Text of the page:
The “Protect” function is about implementing safeguards to protect the critical components and systems, people, and data that were identified in the “Identify” function. This includes implementing access controls, training employees on cybersecurity best practices, and securing data through encryption, backups, and other methods.
For example, retail industry may implement firewalls, intrusion detection, secure payment processing systems to protect critical components. Education industry may also implement role-based access controls, strong passwords, encryption for sensitive data to protect critical components and systems.
The “Detect” function is about identifying cybersecurity events that could impact an organization’s critical components, systems, people, and data. This includes implementing continuous monitoring and incident detection systems to quickly identify potential threats.
For example, in the manufacturing industry, detecting cybersecurity events may include implementing anomaly detection systems for industrial control systems (ICS) and supervisory control and data acquisition (SCADA) systems. In the transportation industry, detecting cybersecurity events may include implementing video surveillance systems, access controls, and vehicle tracking systems.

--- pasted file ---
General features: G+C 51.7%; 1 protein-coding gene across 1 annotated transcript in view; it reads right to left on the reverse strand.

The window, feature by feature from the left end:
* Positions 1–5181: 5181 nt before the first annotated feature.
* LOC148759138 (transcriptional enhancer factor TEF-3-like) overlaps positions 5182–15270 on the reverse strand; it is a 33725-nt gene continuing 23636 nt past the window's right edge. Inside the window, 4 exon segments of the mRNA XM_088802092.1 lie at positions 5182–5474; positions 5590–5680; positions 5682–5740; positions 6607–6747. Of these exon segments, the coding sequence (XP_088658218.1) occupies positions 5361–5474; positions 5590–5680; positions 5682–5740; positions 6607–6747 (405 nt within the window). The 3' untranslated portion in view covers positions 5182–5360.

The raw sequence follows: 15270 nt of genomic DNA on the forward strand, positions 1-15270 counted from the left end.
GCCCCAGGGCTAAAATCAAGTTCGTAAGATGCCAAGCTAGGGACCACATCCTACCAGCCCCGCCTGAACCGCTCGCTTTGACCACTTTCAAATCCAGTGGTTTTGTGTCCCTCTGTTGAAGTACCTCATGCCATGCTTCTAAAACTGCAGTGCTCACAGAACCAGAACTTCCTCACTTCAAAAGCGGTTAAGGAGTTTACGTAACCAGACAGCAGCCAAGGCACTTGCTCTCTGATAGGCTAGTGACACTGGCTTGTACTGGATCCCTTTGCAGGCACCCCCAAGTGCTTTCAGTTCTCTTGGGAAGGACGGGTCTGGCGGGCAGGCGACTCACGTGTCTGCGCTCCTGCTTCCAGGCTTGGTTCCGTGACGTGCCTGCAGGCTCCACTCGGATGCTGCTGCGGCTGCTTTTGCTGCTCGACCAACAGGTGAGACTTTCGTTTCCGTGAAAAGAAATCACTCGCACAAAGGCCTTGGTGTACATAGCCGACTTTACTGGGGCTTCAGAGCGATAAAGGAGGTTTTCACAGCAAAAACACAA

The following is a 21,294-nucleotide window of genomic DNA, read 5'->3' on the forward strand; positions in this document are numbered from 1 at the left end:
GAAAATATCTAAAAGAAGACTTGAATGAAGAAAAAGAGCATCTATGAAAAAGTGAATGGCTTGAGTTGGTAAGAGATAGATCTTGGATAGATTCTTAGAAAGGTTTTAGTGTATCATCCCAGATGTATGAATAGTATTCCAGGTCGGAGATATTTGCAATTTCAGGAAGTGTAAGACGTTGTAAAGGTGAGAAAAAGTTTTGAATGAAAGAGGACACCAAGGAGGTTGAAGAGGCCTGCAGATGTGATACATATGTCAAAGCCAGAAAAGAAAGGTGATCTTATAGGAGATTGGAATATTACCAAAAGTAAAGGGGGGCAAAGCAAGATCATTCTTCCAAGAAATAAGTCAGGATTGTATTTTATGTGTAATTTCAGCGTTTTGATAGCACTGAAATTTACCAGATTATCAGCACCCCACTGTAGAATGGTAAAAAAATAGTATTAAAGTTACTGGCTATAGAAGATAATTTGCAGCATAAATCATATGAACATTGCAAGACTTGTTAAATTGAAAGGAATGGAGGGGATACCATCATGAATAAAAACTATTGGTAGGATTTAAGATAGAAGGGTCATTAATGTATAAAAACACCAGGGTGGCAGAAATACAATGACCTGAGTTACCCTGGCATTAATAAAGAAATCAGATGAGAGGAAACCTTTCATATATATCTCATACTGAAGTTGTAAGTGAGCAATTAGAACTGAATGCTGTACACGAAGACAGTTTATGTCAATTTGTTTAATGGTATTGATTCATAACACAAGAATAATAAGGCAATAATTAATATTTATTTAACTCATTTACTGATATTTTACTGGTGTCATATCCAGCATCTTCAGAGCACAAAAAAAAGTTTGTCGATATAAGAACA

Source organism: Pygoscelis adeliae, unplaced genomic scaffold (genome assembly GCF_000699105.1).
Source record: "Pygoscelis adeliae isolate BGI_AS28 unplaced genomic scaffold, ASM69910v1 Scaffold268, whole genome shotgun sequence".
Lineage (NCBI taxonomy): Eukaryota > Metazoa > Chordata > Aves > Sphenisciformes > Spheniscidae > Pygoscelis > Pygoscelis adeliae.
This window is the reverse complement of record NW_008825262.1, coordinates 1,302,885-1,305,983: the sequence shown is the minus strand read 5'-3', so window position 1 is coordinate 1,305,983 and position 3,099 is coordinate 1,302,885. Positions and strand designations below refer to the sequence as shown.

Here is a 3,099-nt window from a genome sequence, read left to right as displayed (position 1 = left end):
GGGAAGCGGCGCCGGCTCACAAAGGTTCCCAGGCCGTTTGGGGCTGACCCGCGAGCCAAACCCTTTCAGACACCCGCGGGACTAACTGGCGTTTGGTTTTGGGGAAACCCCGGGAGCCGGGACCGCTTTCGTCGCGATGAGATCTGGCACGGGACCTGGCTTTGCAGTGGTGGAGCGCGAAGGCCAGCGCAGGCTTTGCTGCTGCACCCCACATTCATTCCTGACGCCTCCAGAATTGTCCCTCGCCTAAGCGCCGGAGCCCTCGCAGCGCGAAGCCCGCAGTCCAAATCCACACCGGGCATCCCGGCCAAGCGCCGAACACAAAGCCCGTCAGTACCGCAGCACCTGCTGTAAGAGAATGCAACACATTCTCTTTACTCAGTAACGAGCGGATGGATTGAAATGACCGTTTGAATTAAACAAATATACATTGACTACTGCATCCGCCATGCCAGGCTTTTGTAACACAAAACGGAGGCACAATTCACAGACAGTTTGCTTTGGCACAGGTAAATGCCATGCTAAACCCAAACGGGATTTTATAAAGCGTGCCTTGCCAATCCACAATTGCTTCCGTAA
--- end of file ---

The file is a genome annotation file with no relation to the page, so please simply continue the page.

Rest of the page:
The “Respond” function is about developing and implementing a plan to respond to cybersecurity incidents. This includes establishing an incident response team, creating incident response procedures, and testing the plan regularly to ensure its effectiveness.
For example, Energy industry may establish an incident response team to respond to cyber incidents that could impact grid. Hospitality industry may also establish an incident response team to address cyber incidents that could impact customer data.
The “Recover” function is about recovering from incidents and restoring normal operations. This includes developing and implementing a plan to restore critical components and systems, conducting post-incident reviews, and improving the organization’s cybersecurity posture based on lessons learned.
For example, Government may recover from cyber incidents by conducting forensic analysis, restoring critical services, and improving policies and procedures. Insurance industry may also recover from cyber incidents by restoring customer data, reviewing incidents, and improving backup and recovery procedures.
Startups can benefit from using the NIST CSF to manage their cybersecurity risks. By implementing security standards like SOC 2, NIST SP 800-53, and ISO/IEC 27001, startups can customize the NIST CSF to fit their specific needs, address their unique cybersecurity risks and establish a strong foundation for their cybersecurity practices. Adopting these standards can help startups align their cybersecurity strategies, show customers and investors they take security seriously. NIST CSF can also help startups identify areas to improve and assess & improve cybersecurity practices continually.